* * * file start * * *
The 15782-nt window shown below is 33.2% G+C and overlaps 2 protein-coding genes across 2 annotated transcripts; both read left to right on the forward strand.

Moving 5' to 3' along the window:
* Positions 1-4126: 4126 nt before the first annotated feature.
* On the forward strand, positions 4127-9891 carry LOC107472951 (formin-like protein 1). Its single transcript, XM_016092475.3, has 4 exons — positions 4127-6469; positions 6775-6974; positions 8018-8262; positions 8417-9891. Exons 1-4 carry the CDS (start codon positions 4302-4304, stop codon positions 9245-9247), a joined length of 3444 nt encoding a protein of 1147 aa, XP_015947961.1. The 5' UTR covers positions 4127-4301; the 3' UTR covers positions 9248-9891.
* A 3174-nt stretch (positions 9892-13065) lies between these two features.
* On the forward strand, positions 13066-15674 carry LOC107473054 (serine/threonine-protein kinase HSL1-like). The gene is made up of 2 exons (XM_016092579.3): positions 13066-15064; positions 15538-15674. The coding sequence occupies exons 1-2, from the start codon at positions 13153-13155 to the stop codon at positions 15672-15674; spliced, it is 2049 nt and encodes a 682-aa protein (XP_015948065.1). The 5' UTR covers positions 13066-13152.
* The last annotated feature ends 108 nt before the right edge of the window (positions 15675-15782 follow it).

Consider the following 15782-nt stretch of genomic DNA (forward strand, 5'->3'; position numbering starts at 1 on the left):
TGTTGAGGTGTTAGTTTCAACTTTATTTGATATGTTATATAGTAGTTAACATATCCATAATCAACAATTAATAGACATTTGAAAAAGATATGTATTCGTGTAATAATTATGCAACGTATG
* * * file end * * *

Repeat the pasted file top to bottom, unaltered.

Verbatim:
The 15782-nt window shown below is 33.2% G+C and overlaps 2 protein-coding genes across 2 annotated transcripts; both read left to right on the forward strand.

Moving 5' to 3' along the window:
* Positions 1-4126: 4126 nt before the first annotated feature.
* On the forward strand, positions 4127-9891 carry LOC107472951 (formin-like protein 1). Its single transcript, XM_016092475.3, has 4 exons — positions 4127-6469; positions 6775-6974; positions 8018-8262; positions 8417-9891. Exons 1-4 carry the CDS (start codon positions 4302-4304, stop codon positions 9245-9247), a joined length of 3444 nt encoding a protein of 1147 aa, XP_015947961.1. The 5' UTR covers positions 4127-4301; the 3' UTR covers positions 9248-9891.
* A 3174-nt stretch (positions 9892-13065) lies between these two features.
* On the forward strand, positions 13066-15674 carry LOC107473054 (serine/threonine-protein kinase HSL1-like). The gene is made up of 2 exons (XM_016092579.3): positions 13066-15064; positions 15538-15674. The coding sequence occupies exons 1-2, from the start codon at positions 13153-13155 to the stop codon at positions 15672-15674; spliced, it is 2049 nt and encodes a 682-aa protein (XP_015948065.1). The 5' UTR covers positions 13066-13152.
* The last annotated feature ends 108 nt before the right edge of the window (positions 15675-15782 follow it).

Consider the following 15782-nt stretch of genomic DNA (forward strand, 5'->3'; position numbering starts at 1 on the left):
TGTTGAGGTGTTAGTTTCAACTTTATTTGATATGTTATATAGTAGTTAACATATCCATAATCAACAATTAATAGACATTTGAAAAAGATATGTATTCGTGTAATAATTATGCAACGTATG